- the number of designated core players per team was decreased from two to one starting in the 2009 season -a "core player" is when a team retains rights to a player in exchange for the one-year maximum salary
- players who had five or more years of service would get individual hotel rooms while on the road
- there was a revenue sharing component added if teams could make approximately $2.5 million from ticket sales
This collective bargaining agreement expired just before the 2013 WNBA , but the teams played without it.
In 2009, the WNBA players union agreed to amend the CBA to reduce the number of roster slots from 13 to 11. This decrease on roster size has been decried by both players and fans. An increase in the roster size from 11 to some higher number (12 or 13) will probably be the major obstacle in getting a new agreement signed.
According to the WNBPA player website, here are the players who are most likely to be involved in getting a new agreement signed. (What follows comes straight from the website - this is the most up-to-date information we're aware of.)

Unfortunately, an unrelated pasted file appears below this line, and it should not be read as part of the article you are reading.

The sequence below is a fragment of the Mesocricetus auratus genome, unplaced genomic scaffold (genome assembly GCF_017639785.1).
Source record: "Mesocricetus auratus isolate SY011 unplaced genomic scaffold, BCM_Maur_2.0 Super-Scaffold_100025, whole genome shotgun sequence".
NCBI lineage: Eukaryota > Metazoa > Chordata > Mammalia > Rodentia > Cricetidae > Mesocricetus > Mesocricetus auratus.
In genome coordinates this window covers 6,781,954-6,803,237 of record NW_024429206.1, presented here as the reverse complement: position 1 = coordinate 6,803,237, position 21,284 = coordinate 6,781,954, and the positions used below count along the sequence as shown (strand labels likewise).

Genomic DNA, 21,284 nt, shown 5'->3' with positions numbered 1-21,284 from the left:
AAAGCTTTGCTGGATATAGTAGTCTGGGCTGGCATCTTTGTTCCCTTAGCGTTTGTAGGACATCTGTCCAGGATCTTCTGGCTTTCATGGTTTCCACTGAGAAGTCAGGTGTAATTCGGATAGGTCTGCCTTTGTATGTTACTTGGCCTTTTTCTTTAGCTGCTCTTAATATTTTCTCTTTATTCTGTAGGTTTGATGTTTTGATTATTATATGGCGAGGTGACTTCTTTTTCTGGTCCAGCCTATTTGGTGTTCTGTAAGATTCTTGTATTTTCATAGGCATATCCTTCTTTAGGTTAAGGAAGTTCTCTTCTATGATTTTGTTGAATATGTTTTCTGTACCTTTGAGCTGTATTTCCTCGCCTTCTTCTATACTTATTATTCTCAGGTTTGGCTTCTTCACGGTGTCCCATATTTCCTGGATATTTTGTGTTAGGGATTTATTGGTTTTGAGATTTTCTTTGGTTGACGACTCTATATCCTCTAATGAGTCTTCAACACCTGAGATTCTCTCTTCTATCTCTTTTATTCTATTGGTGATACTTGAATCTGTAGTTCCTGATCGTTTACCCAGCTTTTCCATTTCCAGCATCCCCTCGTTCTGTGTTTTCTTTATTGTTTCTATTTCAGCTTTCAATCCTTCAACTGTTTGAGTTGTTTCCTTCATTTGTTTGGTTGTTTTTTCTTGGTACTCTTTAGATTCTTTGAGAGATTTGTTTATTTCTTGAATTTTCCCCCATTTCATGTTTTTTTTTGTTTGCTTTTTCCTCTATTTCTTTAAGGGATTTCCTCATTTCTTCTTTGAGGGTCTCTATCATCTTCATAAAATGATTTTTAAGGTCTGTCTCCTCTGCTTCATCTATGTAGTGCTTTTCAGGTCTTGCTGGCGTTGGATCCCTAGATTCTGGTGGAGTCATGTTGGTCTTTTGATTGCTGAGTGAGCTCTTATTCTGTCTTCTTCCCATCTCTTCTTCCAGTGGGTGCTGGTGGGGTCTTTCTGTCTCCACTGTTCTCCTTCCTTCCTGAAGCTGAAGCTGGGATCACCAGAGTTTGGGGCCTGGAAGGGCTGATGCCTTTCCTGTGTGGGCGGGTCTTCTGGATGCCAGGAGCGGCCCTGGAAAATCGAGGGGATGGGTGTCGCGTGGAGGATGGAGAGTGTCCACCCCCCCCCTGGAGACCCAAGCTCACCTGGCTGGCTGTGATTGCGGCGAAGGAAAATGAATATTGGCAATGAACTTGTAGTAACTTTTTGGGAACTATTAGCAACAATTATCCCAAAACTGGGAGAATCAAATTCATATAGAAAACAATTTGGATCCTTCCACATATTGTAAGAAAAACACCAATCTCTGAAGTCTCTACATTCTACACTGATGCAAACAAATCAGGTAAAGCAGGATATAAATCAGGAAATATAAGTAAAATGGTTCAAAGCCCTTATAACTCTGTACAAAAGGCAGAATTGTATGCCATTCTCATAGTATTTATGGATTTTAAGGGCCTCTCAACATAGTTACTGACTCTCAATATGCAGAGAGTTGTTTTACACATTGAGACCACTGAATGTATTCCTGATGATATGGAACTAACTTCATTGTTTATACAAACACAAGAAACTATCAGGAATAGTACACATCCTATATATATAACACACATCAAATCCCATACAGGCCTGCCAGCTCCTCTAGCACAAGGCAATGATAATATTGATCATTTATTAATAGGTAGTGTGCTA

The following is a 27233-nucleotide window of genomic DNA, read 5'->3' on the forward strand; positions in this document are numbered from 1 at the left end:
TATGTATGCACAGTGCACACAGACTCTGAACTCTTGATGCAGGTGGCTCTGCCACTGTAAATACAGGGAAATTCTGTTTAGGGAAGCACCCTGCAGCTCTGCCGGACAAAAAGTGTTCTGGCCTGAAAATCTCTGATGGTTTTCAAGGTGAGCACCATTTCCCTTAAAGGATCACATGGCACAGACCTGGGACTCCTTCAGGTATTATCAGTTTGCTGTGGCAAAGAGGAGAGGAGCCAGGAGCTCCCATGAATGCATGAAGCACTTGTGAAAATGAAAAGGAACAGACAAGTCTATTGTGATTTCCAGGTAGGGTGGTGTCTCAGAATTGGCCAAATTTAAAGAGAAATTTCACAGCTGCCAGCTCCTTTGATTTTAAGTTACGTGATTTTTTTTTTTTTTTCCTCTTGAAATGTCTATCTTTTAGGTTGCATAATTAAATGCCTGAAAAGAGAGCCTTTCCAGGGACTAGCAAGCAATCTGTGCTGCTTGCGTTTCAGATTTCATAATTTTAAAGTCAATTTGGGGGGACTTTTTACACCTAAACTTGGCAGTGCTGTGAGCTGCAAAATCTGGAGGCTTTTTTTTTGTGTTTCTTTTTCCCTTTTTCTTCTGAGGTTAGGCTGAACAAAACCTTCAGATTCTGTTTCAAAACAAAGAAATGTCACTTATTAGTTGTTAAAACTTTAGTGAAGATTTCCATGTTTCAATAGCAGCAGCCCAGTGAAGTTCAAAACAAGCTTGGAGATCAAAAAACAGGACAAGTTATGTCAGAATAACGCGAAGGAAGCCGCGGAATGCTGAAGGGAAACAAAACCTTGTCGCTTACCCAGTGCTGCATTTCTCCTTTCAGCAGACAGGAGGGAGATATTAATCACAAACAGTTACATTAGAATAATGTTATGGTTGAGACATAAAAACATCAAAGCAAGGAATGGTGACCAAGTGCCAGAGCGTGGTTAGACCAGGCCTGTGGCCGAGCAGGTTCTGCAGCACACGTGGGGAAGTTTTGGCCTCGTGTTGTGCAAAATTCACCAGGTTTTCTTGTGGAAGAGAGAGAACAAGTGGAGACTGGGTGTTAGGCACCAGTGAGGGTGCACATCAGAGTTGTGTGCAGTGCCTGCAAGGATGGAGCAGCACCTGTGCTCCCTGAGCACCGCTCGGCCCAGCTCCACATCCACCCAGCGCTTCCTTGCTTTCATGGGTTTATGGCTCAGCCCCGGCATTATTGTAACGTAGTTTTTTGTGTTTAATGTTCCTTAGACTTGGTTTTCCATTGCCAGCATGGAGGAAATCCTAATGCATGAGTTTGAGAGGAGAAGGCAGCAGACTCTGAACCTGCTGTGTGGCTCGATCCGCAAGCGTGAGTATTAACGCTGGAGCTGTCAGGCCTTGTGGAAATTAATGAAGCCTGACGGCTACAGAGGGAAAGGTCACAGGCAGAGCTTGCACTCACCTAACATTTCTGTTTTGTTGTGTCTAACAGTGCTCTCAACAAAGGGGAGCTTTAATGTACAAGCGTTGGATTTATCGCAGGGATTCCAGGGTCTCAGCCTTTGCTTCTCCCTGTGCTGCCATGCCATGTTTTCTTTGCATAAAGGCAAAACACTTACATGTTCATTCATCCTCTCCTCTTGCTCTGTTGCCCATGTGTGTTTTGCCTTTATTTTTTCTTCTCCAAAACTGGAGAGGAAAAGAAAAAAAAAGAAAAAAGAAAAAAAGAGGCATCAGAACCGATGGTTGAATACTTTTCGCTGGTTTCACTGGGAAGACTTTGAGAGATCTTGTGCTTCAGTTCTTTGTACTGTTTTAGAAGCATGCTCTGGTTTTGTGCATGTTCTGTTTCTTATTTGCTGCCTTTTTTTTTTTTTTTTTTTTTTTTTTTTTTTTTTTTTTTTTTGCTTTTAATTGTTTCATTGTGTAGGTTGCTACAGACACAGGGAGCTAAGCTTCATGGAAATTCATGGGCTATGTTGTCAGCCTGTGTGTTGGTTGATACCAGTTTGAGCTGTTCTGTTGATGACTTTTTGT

WNBPA Executive Committee
- Tamika Catchings, President
- Ruth Riley, First Vice President
- Renee Montgomery, Secretary/Treasurer
- Kara Lawson, Vice President
- Swin Cash: Vice President
Player representatives by team
Atlanta: Le'coe Willingham, Alex Bentley
Chicago: Carolyn Swords, Sharnee' Zoll
Connecticut: Kara Lawson, Renee Montgomery (both serve on the Executive Committee)
Indiana: Jessica Davenport, Briann January
Los Angeles: Lindsey Harding, Nneka Ogwumike
Minnesota: Lindsay Whalen, Maya Moore
New York: Plenette Pierson, Kelsey Bone
Phoenix: Charde Houston, Krystal Thomas
San Antonio: Jayne Appel, Danielle Robinson
Seattle: Temeka Johnson, Tanisha Wright
Tulsa: Tiffany Jackson-Jones, Candice Wiggins
Washington: Michelle Snow, Quanitra Hollingsworth